By the 1500s, St. Nicholas customs and celebrations had become so popular, that even with the Protestant Reformation's attempt to abolish anything associated with saints and their feast days, many people continued their local St. Nicholas traditions. In the Netherlands, vendors at "Sinterklass" fairs sold toys and large cookies in the shape of the bishop. Whether or not Dutch colonists brought "Sinterklass" with them to America, however, is up for debate, as they would have been Dutch Reformed Protestants. Regardless, the Dutch pronunciation of "Sinterklass" is credited as the source of the Anglicized "Santa Claus."
The pieces of the puzzle begin to come together in New York, formerly New Amsterdam. In 1773, patriots in New York formed the Sons of St. Nicholas to counter the British St. George Societies. Then in 1804, John Pintard founded the New-York Historical Society and promoted St. Nicholas as patron saint of both the society and of New York City. Washington Irving joined the society in January of 1809. His satirical work of fiction, Knickerbocker's History of New York, was published on the feast of St. Nicholas that year and is credited as the source of the New Amsterdam St. Nicholas legends, including the description of him as a jolly, Dutch, elfin type man who came down chimneys to bring gifts to children. The following year, at the request of John Pintard, artist Alexander Anderson created the first American image of St. Nicholas for the society's anniversary dinner. It depicted St. Nicholas as a giftgiver with treat-filled stockings hanging on a fireplace. We begin to see more elements of today's Santa Claus in 1821 with the publication of the book, The Children's Friend. In it, "Sante Claus" arrives on Christmas Eve, rather than on December 6. He comes from the North in a sleigh pulled by flying reindeer. Just two years later, comes the most well-known depiction of St. Nicholas as a "right jolly old elf," in the poem, A Visit from Saint Nicholas, commonly known today as The Night Before Christmas.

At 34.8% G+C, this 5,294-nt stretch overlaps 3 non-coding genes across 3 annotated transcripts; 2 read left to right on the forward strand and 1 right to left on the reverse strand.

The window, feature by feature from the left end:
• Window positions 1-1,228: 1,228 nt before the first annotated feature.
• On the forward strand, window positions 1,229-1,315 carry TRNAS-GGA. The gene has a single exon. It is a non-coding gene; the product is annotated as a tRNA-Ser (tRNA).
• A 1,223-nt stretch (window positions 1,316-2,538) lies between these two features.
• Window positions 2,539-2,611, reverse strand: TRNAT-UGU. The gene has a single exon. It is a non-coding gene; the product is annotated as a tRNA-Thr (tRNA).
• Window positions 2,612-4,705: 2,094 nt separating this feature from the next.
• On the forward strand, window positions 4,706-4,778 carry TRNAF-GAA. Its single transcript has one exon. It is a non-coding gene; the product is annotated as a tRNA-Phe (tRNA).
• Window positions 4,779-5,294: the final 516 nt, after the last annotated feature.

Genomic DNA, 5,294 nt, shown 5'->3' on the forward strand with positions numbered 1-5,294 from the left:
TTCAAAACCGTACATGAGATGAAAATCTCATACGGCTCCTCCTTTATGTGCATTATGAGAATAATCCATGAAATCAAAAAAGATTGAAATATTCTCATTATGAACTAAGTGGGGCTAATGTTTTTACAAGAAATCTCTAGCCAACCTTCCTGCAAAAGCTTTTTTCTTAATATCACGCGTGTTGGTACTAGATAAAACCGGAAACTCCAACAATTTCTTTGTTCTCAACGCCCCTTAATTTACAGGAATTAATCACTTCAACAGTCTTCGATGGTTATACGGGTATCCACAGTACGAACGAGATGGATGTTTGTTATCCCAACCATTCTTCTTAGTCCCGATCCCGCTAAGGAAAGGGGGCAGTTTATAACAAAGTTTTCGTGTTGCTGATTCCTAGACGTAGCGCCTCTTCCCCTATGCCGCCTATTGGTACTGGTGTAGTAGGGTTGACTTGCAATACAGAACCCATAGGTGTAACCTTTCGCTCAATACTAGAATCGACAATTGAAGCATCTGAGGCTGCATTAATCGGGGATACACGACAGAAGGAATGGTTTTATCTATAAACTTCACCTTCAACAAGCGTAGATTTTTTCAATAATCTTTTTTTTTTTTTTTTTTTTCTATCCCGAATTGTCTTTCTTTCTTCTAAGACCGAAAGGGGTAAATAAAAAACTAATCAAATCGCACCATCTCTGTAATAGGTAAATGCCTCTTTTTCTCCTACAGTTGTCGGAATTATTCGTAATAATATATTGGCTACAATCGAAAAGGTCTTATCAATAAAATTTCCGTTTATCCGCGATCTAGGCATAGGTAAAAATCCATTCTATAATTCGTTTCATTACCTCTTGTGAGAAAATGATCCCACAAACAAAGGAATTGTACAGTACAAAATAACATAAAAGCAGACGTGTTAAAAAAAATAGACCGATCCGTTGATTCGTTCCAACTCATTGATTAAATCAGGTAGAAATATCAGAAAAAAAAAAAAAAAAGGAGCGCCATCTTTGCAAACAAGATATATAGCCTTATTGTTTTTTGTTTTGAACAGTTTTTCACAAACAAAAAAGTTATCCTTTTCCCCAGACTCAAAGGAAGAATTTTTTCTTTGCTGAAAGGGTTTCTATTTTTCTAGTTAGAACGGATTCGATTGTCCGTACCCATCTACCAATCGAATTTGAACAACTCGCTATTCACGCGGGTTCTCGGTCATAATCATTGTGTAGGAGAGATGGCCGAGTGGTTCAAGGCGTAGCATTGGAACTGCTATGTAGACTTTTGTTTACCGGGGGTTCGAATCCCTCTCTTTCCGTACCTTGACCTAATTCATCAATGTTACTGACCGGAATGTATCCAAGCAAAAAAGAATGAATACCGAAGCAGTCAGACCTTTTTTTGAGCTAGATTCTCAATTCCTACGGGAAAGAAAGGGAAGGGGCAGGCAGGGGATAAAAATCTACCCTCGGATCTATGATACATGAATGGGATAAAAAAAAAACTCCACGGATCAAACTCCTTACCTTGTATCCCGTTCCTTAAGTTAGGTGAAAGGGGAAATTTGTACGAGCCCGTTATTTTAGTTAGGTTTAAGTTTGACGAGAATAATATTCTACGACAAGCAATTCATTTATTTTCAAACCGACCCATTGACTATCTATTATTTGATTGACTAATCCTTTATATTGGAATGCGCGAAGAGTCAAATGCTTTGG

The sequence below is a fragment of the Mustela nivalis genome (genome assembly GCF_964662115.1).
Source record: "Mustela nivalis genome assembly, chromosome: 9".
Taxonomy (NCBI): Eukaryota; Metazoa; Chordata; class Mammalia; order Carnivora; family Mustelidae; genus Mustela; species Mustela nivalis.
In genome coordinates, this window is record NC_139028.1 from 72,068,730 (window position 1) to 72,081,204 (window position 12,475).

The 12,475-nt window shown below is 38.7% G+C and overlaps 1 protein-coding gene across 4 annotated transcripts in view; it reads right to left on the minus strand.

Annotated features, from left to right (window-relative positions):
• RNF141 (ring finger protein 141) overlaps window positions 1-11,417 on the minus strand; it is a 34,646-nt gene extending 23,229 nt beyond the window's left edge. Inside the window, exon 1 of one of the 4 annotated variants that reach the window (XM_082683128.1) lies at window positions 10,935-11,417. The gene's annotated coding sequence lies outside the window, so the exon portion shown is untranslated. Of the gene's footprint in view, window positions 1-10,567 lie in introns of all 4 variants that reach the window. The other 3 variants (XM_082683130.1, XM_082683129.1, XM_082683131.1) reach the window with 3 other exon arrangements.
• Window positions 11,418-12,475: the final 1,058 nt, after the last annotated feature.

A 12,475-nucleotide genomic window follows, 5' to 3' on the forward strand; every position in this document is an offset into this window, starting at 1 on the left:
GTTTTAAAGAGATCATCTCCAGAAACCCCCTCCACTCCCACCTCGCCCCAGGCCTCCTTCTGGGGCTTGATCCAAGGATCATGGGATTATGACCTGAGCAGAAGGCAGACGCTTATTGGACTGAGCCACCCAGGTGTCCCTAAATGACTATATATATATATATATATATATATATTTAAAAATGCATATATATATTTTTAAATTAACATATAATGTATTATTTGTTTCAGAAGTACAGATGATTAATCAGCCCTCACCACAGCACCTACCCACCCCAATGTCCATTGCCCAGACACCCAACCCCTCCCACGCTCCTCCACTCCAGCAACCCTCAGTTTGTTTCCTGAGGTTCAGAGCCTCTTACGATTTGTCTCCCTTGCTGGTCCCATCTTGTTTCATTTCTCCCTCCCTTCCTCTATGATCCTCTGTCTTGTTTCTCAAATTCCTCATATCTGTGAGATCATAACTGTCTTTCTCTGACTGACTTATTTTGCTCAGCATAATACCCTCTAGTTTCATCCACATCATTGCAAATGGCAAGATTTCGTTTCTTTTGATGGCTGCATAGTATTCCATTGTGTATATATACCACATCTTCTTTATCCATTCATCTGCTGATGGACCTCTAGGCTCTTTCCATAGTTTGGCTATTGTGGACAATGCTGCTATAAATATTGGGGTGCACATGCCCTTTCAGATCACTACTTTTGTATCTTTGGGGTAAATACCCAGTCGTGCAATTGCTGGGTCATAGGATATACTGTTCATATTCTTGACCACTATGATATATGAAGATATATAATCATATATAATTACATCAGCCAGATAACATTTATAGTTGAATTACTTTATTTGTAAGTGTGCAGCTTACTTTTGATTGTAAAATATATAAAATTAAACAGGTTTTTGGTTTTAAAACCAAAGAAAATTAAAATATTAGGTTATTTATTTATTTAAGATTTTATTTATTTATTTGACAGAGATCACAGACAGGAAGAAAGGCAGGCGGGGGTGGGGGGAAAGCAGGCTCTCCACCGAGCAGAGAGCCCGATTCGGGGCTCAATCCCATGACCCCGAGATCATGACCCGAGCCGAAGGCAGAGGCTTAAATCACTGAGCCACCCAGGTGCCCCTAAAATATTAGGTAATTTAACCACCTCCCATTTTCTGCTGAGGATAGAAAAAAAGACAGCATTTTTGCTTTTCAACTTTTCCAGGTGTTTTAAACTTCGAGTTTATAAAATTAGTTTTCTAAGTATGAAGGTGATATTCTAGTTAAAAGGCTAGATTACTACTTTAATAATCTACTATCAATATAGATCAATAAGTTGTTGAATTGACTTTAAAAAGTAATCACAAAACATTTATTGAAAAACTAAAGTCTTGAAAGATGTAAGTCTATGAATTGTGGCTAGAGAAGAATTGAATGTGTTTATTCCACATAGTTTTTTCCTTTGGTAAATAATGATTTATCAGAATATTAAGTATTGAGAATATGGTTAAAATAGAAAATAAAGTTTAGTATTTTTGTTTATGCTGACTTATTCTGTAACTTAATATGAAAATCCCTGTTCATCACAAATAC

In the years to follow, artists' renderings of Santa continued to move away from the bishop St. Nicholas, though they still varied greatly in their portrayals. It wasn't until the 1920s that the image of a large, white-haired, bearded man in a red, fur-trimmed suit became the standard.
What does all this mean for us Catholics today? There's no definitive answer. Celebrations of St. Nicholas day are not obligatory and, likewise, secular traditions involving Santa Claus are not prohibited. Some may choose to do one or the other, or some combination of both, or even none at all. As Catholics, the only thing we are required to do for Christmas is attend Mass (see the back page for the Christmas Mass schedule and important information regarding the Fourth Sunday of Advent this year).
However you and your family celebrate, may the example of St. Nicholas inspire us all to live lives of great faith with love of God and neighbor, not only during Advent and the Christmas season, but throughout the year.BACK TO LIST